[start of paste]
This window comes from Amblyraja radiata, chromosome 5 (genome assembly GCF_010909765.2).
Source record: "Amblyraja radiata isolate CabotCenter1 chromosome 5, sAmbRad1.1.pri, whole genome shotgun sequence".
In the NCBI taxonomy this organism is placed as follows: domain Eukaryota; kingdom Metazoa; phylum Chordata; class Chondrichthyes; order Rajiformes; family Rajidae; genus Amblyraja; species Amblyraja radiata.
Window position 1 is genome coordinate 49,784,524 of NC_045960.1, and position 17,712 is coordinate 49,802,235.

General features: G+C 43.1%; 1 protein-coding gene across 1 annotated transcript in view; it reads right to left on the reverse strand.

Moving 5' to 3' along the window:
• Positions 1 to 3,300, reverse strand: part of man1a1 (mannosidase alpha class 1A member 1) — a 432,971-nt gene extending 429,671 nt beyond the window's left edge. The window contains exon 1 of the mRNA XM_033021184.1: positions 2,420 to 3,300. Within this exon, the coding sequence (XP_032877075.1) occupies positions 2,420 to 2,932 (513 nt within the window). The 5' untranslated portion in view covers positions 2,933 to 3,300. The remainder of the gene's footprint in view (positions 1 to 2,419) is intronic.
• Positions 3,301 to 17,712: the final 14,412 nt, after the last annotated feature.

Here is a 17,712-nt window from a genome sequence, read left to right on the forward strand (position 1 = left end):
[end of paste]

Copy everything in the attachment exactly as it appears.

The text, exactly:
This window comes from Amblyraja radiata, chromosome 5 (genome assembly GCF_010909765.2).
Source record: "Amblyraja radiata isolate CabotCenter1 chromosome 5, sAmbRad1.1.pri, whole genome shotgun sequence".
In the NCBI taxonomy this organism is placed as follows: domain Eukaryota; kingdom Metazoa; phylum Chordata; class Chondrichthyes; order Rajiformes; family Rajidae; genus Amblyraja; species Amblyraja radiata.
Window position 1 is genome coordinate 49,784,524 of NC_045960.1, and position 17,712 is coordinate 49,802,235.

General features: G+C 43.1%; 1 protein-coding gene across 1 annotated transcript in view; it reads right to left on the reverse strand.

Moving 5' to 3' along the window:
• Positions 1 to 3,300, reverse strand: part of man1a1 (mannosidase alpha class 1A member 1) — a 432,971-nt gene extending 429,671 nt beyond the window's left edge. The window contains exon 1 of the mRNA XM_033021184.1: positions 2,420 to 3,300. Within this exon, the coding sequence (XP_032877075.1) occupies positions 2,420 to 2,932 (513 nt within the window). The 5' untranslated portion in view covers positions 2,933 to 3,300. The remainder of the gene's footprint in view (positions 1 to 2,419) is intronic.
• Positions 3,301 to 17,712: the final 14,412 nt, after the last annotated feature.

Here is a 17,712-nt window from a genome sequence, read left to right on the forward strand (position 1 = left end):